(Bloomberg) -- Shell Plc won official consent to develop the Jackdaw natural gas field in the UK’s North Sea, eight months after the country’s regulator blocked the project on environmental concerns.
The move marks a change in government policy from last year, when the UK oil and gas industry faced a bleak outlook as the government focused on hosting the COP 26 climate talks. But with energy prices soaring on the impact of Russia’s war in Ukraine, Britain is now seeking ways to keep domestic oil and gas resources flowing.
In a new environmental statement submitted in March, Shell said it would reduce venting and change a treatment process at Jackdaw which would lower the amount of emissions from the project.
The UK’s Offshore Petroleum Regulator for Environment & Decommissioning approved the project saying it “will not have any significant effects on the environment,” according to a letter dated May 27.
Shell welcomed the news, saying it plans “to move ahead with the project, which has the potential to produce 6.5% of UK gas production at a time when UK energy security is critically required.”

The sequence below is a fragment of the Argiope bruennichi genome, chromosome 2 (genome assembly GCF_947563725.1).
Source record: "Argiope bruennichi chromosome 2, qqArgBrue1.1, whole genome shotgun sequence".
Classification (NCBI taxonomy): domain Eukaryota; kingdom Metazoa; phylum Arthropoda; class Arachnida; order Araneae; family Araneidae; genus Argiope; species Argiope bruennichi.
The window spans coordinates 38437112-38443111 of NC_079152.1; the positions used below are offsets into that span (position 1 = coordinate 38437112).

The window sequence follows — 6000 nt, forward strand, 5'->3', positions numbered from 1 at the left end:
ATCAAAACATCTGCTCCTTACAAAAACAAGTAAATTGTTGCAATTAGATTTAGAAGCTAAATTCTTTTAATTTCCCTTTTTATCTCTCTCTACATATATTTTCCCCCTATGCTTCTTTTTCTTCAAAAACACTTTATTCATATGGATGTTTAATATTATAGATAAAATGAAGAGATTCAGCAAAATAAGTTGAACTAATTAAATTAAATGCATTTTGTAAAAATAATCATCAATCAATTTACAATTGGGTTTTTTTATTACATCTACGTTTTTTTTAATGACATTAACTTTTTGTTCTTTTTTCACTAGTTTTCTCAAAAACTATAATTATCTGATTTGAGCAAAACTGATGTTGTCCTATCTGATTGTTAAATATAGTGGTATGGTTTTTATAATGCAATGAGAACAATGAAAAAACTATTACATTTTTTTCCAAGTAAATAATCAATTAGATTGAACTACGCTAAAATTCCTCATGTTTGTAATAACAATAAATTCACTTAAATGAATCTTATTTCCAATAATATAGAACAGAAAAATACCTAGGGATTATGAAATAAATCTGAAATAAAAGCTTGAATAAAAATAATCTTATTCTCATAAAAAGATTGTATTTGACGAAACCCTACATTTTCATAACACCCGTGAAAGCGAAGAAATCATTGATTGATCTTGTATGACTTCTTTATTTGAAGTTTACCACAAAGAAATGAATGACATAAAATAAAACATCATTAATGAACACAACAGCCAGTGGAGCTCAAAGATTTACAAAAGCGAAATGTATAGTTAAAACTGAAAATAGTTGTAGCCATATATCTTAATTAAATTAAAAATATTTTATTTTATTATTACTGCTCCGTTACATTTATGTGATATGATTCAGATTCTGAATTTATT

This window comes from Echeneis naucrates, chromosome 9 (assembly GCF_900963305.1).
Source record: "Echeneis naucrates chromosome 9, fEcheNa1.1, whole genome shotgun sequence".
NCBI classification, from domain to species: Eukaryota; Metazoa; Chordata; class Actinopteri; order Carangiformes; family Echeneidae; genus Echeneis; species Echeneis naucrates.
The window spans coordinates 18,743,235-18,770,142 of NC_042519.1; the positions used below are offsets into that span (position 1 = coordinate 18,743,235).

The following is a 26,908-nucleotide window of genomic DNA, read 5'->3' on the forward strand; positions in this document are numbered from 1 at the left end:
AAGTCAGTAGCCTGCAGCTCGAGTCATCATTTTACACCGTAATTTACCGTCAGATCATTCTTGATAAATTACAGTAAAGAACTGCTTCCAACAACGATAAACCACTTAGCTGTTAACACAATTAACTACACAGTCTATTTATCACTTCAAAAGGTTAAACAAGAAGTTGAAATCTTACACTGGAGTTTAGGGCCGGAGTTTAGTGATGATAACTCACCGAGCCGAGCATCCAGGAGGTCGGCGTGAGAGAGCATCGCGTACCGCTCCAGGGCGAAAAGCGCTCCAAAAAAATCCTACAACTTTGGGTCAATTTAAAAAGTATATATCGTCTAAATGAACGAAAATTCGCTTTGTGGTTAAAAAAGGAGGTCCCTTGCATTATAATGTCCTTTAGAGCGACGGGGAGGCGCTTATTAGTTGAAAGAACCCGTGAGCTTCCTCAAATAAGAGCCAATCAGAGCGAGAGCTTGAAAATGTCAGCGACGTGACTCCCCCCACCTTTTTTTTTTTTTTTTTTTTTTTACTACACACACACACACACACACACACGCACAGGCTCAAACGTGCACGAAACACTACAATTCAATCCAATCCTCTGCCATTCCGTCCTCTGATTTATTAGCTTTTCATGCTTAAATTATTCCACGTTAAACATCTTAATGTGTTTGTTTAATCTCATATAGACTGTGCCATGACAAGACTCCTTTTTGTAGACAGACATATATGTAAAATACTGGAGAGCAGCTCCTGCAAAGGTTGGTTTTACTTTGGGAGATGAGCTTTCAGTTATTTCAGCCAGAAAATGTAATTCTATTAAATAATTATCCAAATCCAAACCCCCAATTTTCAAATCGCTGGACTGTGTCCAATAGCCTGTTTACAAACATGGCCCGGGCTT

New oil and gas projects in the U.K. North Sea have dwindled in recent years as investors urged the industry to curb spending and environmental activists pressured it to tackle climate change.
The Jackdaw field has attracted the wrath of environmental groups. At the doors of Shell’s annual general meeting last week, protesters could be seen with “Stop Jackdaw” placards.
“Approving Jackdaw is a desperate and destructive decision from Johnson’s government, and proves there’s no long-term plan,” Greenpeace campaigner Ami McCarthy said.
While the government announced last week a 25% windfall tax on oil and gas companies, the proposal also includes an 80% new-investment allowance that means energy companies can reduce the amount they pay if they commit to new capital expenditure on energy projects.
A Shell spokesperson said that local gas would be a key part of the UK’s transition to net zero and is part of its plans to invest as much as £25 billion in the country. “However, as we have repeatedly stated this can only happen with a stable fiscal policy and we continue to look to the government for those assurances.”
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